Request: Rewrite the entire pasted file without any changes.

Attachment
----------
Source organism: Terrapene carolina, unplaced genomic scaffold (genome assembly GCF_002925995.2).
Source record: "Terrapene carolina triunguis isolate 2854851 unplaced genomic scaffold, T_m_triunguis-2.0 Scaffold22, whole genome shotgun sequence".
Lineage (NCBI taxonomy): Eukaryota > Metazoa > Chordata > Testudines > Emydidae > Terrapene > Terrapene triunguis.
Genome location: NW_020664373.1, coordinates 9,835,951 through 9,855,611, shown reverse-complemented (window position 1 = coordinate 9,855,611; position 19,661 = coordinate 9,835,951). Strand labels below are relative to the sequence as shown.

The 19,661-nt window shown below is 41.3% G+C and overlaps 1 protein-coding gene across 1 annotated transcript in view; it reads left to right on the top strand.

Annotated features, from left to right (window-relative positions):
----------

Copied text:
Source organism: Terrapene carolina, unplaced genomic scaffold (genome assembly GCF_002925995.2).
Source record: "Terrapene carolina triunguis isolate 2854851 unplaced genomic scaffold, T_m_triunguis-2.0 Scaffold22, whole genome shotgun sequence".
Lineage (NCBI taxonomy): Eukaryota > Metazoa > Chordata > Testudines > Emydidae > Terrapene > Terrapene triunguis.
Genome location: NW_020664373.1, coordinates 9,835,951 through 9,855,611, shown reverse-complemented (window position 1 = coordinate 9,855,611; position 19,661 = coordinate 9,835,951). Strand labels below are relative to the sequence as shown.

The 19,661-nt window shown below is 41.3% G+C and overlaps 1 protein-coding gene across 1 annotated transcript in view; it reads left to right on the top strand.

Annotated features, from left to right (window-relative positions):